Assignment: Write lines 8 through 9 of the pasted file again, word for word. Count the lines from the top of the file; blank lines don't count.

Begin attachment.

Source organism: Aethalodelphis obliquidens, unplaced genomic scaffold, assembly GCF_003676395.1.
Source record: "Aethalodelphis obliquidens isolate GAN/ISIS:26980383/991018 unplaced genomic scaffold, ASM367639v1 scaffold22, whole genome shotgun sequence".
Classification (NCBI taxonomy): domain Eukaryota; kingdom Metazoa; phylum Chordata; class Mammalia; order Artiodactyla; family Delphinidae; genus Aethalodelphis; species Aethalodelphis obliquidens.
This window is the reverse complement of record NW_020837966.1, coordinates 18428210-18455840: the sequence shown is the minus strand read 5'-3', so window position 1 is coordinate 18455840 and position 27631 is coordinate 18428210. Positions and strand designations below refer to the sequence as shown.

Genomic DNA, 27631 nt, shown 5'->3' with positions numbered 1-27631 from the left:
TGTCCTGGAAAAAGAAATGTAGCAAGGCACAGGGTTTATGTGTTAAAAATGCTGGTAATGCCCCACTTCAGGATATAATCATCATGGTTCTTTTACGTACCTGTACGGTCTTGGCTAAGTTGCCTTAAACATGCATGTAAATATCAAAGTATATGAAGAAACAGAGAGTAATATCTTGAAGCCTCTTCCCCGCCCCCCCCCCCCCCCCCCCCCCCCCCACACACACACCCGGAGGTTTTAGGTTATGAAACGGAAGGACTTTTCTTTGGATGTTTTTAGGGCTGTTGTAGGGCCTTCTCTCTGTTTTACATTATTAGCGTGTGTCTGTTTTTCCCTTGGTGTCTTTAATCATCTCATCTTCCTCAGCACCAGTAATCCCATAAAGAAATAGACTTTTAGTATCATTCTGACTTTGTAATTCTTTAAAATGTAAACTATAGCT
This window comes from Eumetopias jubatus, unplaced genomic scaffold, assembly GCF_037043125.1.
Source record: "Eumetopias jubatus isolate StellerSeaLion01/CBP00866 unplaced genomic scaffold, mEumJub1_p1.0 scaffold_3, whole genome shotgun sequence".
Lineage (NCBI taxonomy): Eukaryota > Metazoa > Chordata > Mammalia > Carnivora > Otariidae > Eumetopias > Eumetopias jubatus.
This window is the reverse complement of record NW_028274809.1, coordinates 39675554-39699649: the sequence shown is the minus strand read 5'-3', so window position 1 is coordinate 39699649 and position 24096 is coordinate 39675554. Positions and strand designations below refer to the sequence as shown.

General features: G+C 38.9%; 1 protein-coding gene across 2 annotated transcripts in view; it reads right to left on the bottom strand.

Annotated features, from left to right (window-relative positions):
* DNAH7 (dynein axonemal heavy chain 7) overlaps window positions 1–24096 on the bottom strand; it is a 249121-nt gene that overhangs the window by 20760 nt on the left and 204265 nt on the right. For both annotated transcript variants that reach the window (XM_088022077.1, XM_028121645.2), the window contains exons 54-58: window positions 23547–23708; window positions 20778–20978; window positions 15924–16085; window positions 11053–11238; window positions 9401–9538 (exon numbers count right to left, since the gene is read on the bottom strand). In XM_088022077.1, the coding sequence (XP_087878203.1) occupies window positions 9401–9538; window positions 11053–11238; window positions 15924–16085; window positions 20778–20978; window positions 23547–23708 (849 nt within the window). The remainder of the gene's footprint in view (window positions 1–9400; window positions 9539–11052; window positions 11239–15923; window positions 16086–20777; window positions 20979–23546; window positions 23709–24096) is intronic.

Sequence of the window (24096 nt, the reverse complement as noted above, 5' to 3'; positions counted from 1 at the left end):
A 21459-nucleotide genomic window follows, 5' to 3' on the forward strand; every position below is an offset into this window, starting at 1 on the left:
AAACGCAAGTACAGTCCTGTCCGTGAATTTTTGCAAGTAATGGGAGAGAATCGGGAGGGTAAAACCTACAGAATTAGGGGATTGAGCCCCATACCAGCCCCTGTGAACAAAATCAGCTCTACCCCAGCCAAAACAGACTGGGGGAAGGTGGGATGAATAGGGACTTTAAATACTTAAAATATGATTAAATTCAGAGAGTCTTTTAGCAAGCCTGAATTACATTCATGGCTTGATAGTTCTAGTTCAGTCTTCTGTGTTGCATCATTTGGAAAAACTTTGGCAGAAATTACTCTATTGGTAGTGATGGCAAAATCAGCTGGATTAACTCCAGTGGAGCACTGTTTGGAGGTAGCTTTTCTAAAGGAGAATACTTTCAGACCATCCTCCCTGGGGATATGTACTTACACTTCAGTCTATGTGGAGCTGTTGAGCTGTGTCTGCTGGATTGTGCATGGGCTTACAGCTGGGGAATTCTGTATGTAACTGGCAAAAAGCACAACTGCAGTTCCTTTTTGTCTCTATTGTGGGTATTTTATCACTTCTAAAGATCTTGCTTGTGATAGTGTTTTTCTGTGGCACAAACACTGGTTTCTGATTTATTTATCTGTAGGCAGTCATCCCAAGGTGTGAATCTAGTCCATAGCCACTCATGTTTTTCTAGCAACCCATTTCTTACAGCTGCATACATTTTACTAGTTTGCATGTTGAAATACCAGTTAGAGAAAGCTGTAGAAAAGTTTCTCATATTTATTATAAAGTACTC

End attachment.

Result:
Source record: "Eumetopias jubatus isolate StellerSeaLion01/CBP00866 unplaced genomic scaffold, mEumJub1_p1.0 scaffold_3, whole genome shotgun sequence".
Lineage (NCBI taxonomy): Eukaryota > Metazoa > Chordata > Mammalia > Carnivora > Otariidae > Eumetopias > Eumetopias jubatus.